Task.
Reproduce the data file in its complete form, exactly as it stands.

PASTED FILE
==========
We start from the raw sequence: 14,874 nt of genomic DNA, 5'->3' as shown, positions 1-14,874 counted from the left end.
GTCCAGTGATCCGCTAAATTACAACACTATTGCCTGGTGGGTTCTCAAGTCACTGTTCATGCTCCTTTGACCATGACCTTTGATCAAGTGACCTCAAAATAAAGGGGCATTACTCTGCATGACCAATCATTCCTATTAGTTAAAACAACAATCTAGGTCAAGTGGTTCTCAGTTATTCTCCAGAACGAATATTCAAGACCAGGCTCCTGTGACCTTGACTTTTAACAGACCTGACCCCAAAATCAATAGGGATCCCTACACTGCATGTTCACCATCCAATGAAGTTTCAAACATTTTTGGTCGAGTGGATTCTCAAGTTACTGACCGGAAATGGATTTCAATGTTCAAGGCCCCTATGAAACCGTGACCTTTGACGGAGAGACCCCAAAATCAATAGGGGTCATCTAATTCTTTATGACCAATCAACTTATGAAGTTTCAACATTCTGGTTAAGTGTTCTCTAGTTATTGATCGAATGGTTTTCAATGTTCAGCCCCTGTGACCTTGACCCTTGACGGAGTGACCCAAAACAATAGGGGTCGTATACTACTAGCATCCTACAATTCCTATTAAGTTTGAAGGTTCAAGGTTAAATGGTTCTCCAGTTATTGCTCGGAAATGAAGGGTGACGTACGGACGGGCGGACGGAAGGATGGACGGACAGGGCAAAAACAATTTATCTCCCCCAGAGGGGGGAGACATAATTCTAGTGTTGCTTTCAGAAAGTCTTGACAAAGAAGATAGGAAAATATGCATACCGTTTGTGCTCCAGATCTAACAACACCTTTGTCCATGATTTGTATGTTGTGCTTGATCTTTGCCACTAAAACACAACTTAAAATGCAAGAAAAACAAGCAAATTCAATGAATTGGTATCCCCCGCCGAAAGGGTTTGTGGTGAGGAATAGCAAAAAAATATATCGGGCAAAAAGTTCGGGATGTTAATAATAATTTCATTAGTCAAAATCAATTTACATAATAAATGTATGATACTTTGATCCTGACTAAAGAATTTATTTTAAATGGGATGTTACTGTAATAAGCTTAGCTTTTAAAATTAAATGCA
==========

We start from the raw sequence: 14,874 nt of genomic DNA, 5'->3' as shown, positions 1-14,874 counted from the left end.
GTCCAGTGATCCGCTAAATTACAACACTATTGCCTGGTGGGTTCTCAAGTCACTGTTCATGCTCCTTTGACCATGACCTTTGATCAAGTGACCTCAAAATAAAGGGGCATTACTCTGCATGACCAATCATTCCTATTAGTTAAAACAACAATCTAGGTCAAGTGGTTCTCAGTTATTCTCCAGAACGAATATTCAAGACCAGGCTCCTGTGACCTTGACTTTTAACAGACCTGACCCCAAAATCAATAGGGATCCCTACACTGCATGTTCACCATCCAATGAAGTTTCAAACATTTTTGGTCGAGTGGATTCTCAAGTTACTGACCGGAAATGGATTTCAATGTTCAAGGCCCCTATGAAACCGTGACCTTTGACGGAGAGACCCCAAAATCAATAGGGGTCATCTAATTCTTTATGACCAATCAACTTATGAAGTTTCAACATTCTGGTTAAGTGTTCTCTAGTTATTGATCGAATGGTTTTCAATGTTCAGCCCCTGTGACCTTGACCCTTGACGGAGTGACCCAAAACAATAGGGGTCGTATACTACTAGCATCCTACAATTCCTATTAAGTTTGAAGGTTCAAGGTTAAATGGTTCTCCAGTTATTGCTCGGAAATGAAGGGTGACGTACGGACGGGCGGACGGAAGGATGGACGGACAGGGCAAAAACAATTTATCTCCCCCAGAGGGGGGAGACATAATTCTAGTGTTGCTTTCAGAAAGTCTTGACAAAGAAGATAGGAAAATATGCATACCGTTTGTGCTCCAGATCTAACAACACCTTTGTCCATGATTTGTATGTTGTGCTTGATCTTTGCCACTAAAACACAACTTAAAATGCAAGAAAAACAAGCAAATTCAATGAATTGGTATCCCCCGCCGAAAGGGTTTGTGGTGAGGAATAGCAAAAAAATATATCGGGCAAAAAGTTCGGGATGTTAATAATAATTTCATTAGTCAAAATCAATTTACATAATAAATGTATGATACTTTGATCCTGACTAAAGAATTTATTTTAAATGGGATGTTACTGTAATAAGCTTAGCTTTTAAAATTAAATGCA